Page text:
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Guide to the Pirie MacDonald Portrait Photograph Collection
[1885]-1942(bulk 1900-1942)
 PR 39

New-York Historical Society
170 Central Park West
New York, NY 10024
Phone: (212) 873-3400

© 2011 New-York Historical Society

Collection processed by Sandra Markham

This finding aid was produced using the Archivists' Toolkit on October 28, 2015
Description is in English.

Scope and Content Note

The Pirie MacDonald Portrait Photograph Collection spans the period from ca. 1885 to 1942 and contains material primarily relating to MacDonald's photographic career in New York. There are no personal or family papers, and no business records beyond a set of studio patron cards that hold limited financial information. The collection is divided into two series: Portrait Photographs (1900-1942); and Documentary Material (ca. 1885-1942). The bulk of the collection, nearly five hundred portrait photographs, was given to The New-York Historical Society on January 27, 1943, the 75th anniversary of MacDonald's birth, by his widow, daughter and son-in-law. The family made additional gifts of material during 1943 and again in 1946 and 1951. In accordance with his wishes as outlined in his will, all of MacDonald's negatives were destroyed within a year of his death.

Series I. Portrait Photographs consists of 494 portraits of prominent men created during MacDonald's four decades of work in New York City. The earliest image in the collection, of banker Spencer Trask, was made on November 26, 1900, and the last, of industrialist George Newcombe, was taken on April 18, 1942, just four days before MacDonald's sudden death. Each of the photographs is stamped along the lower edge of the image: PIRIE MACDONALD/PHOTOGRAPHER OF MEN/NEW YORK, with either black or white pigment applied to the raised letters.

The photographs are contact prints. They are in two formats and each is mounted on four-ply board from MacDonald's studio; the verso of each board is printed with a list of his exhibitions and awards. The smaller of the two sizes are 9 by 6 inch prints that are affixed to 15-1/2 x 11 inch boards; the larger are 13 by 10 inch prints on 20 by 15-1/2 inch boards. On the verso of each photograph's mount is a label describing the sitter and his life dates and occupation, with the date of the photograph and a sequential number. The paper labels and photograph numbers were applied just after the collection came to the Historical Society, at which time an exhibition was mounted and a small booklet was published, List of 500 Portraits of Men Made In New York City 1900-1942 By Pirie MacDonald Photographer-of-Men in the Collections of The New-York Historical Society (New York: 1943) That sequential numbering system has been preserved in this finding aid as the print's folder number.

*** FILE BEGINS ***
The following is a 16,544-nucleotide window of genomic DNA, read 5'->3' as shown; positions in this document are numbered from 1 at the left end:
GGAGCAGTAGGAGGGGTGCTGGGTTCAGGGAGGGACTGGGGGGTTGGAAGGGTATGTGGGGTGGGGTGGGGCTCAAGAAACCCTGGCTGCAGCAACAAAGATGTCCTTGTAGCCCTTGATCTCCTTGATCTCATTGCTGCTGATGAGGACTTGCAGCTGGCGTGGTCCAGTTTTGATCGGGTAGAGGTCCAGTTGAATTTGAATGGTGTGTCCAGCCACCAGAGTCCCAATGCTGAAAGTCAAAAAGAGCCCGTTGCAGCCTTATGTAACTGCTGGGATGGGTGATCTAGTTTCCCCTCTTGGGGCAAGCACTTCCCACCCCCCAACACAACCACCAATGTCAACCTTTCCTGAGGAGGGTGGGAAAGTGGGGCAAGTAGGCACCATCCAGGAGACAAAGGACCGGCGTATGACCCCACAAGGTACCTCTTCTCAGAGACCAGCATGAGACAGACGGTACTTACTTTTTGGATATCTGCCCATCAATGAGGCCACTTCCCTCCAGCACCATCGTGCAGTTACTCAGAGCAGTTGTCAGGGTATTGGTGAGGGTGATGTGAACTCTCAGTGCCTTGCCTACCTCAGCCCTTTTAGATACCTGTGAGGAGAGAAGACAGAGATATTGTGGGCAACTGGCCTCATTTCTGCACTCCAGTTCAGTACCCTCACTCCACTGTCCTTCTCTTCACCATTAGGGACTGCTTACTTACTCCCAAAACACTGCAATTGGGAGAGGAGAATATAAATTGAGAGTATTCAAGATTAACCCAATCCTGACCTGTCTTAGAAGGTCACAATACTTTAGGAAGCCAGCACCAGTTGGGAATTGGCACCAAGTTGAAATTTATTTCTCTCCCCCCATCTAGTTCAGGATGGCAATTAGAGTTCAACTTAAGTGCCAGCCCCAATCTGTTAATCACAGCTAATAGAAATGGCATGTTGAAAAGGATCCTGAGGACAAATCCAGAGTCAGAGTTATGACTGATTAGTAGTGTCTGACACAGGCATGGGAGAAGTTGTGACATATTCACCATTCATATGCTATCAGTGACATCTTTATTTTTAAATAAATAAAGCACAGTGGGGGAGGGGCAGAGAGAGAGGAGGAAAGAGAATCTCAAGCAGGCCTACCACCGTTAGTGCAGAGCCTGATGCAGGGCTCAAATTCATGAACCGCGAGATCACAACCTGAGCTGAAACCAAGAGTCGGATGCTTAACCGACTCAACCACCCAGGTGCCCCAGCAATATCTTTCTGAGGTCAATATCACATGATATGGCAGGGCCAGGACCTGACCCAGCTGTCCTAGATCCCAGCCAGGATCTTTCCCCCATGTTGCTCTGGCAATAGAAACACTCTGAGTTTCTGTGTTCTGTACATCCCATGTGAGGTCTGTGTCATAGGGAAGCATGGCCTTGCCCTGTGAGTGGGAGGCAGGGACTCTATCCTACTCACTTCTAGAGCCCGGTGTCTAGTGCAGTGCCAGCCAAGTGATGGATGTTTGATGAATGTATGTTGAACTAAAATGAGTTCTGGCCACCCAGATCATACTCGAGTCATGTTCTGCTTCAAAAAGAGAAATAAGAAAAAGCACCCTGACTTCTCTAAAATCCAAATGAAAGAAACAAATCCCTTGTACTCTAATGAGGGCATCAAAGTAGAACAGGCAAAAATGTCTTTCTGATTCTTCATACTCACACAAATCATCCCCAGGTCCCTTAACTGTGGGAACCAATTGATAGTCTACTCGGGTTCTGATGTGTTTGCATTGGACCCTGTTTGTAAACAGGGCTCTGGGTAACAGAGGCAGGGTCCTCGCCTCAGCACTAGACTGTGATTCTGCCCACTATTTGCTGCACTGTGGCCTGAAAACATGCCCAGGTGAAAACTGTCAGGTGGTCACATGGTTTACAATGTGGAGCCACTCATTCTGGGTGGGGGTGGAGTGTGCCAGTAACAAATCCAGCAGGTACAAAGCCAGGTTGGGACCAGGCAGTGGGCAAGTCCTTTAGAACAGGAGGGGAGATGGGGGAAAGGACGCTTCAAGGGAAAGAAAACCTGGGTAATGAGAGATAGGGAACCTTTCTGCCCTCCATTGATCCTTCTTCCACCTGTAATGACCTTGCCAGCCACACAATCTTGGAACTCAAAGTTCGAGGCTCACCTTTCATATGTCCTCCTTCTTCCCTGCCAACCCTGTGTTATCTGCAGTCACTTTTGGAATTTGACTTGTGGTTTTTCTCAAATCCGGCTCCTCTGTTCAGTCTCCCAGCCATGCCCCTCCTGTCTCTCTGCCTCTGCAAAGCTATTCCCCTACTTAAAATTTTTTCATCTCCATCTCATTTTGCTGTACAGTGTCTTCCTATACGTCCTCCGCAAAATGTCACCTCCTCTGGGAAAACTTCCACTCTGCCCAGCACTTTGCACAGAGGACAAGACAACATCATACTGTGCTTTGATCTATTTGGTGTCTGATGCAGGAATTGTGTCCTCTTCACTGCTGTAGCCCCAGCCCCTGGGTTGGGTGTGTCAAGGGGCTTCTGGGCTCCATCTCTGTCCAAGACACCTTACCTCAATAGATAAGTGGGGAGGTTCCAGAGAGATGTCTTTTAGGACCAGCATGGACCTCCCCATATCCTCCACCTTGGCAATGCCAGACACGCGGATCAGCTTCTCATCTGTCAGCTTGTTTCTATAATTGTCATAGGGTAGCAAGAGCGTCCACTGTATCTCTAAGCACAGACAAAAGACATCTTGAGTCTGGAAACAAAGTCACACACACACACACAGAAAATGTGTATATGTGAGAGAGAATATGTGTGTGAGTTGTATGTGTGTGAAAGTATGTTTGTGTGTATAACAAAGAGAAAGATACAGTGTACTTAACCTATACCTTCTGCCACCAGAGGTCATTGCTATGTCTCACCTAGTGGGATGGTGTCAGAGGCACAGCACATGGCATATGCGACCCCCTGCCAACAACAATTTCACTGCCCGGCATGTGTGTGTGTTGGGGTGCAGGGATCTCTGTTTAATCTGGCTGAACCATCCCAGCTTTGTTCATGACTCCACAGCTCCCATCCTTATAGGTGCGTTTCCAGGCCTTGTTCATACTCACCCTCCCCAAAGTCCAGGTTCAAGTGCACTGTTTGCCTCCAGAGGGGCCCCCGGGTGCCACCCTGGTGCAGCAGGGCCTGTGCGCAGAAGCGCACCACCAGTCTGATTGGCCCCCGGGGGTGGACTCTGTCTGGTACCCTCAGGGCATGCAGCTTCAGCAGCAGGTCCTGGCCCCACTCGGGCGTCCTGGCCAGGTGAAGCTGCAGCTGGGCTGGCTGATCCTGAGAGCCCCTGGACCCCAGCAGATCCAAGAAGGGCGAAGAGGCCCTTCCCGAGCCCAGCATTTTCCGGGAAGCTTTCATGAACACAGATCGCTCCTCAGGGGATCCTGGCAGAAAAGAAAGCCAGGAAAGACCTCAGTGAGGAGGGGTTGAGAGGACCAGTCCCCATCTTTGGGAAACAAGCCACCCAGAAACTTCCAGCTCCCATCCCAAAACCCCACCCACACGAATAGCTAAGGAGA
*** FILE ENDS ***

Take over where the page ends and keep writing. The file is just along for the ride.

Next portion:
While the MacDonald studio patron cards reveal a wider patron pool, the photographs chosen for The New-York Historical Society's MacDonald archive are predominantly well-known men in the arts, business and industry, education, government, and religion, a virtual "who's who" of important figures spanning the first half of the twentieth century. Portraits of government officials were made at various times in their careers, and range from presidents (Theodore Roosevelt and Woodrow Wilson) and governors (Charles Hughes, Nathan Miller, Gifford Pinchot, Charles Whitman) to sitting New York City police commissioner Arthur Woods (1917) and mayor George McClellan (1905). University presidents and faculty members from Yale, Harvard, Columbia, Princeton, New York University, Vassar and other schools are represented in the collection. Prominent figures in religion include William Ralph Inge, the dean of St. Paul's Cathedral in London, among a sizable selection of archbishops, bishops, canons, priests, and rabbis. The automobile industries are represented by portraits of founders Chrysler, Firestone, Ford, and Sloan; merchant families represented include Field, Hoving, Pirie, Stern, Straus and Wanamaker. Equal numbers of bankers, diplomats, jurists, lawyers, and railroad men, appear, as well as a smattering of aviators, explorers, chemical and civil engineers, metallurgists, and surgeons. But perhaps the largest sector of sitters is made up of men prominent in the humanities: actors, architects, authors, composers, critics, designers, editors, engravers, illustrators, musicians, painters, playwrights, poets, printmakers and sculptors -- American, English, Irish and otherwise. This choice perhaps reflects MacDonald's personal interests; though his formal education ended early, he was an avid reader and traveler and had, since boyhood, developed a special love for the theatre. The lone photographic luminary is Antoine Lumiére (1846-1911), a pioneer in the development of color photography, whom MacDonald captured in 1907 (at no charge to his sitter, according to Lumiere's patron card).

Most of MacDonald's portraits are fairly straightforward head and shoulder shots, ranging from the traditional three-quarter pose that he used with Morgan Joseph O'Brien (1907) to the tighter, more modern close-up portrait of Sean O'Casey (1934). Although artistic in nature, the photographs generally contain no studio props, furniture, accouterments or backdrops. Occasionally MacDonald and the sitter would insert an occupational clue in an image: wood engraver Timothy Cole (1915) holds a pencil in his portrait and violinist Michael Posner (1919) holds a violin in his; author Owen Wister (1915) is seated at a table with an open book; illustrator Percy Crosby (1935) sits at a drawing table. For those without props, presentation varies widely and though several portraits do reflect something of the sitter's stature, some others belie their patrons: for instance, the classic, confident and entirely appropriate "captain of industry" poses are used for railroad builder John McDonald (1903), merchant John Wanamaker (1909), and financier Felix Warburg (1913), while mural painter Ezra Winter (1938) appears very much a business-suited businessman in his photograph, and a painterly portrait of Thomas Collier Platt (1903) barely suggests a career in politics.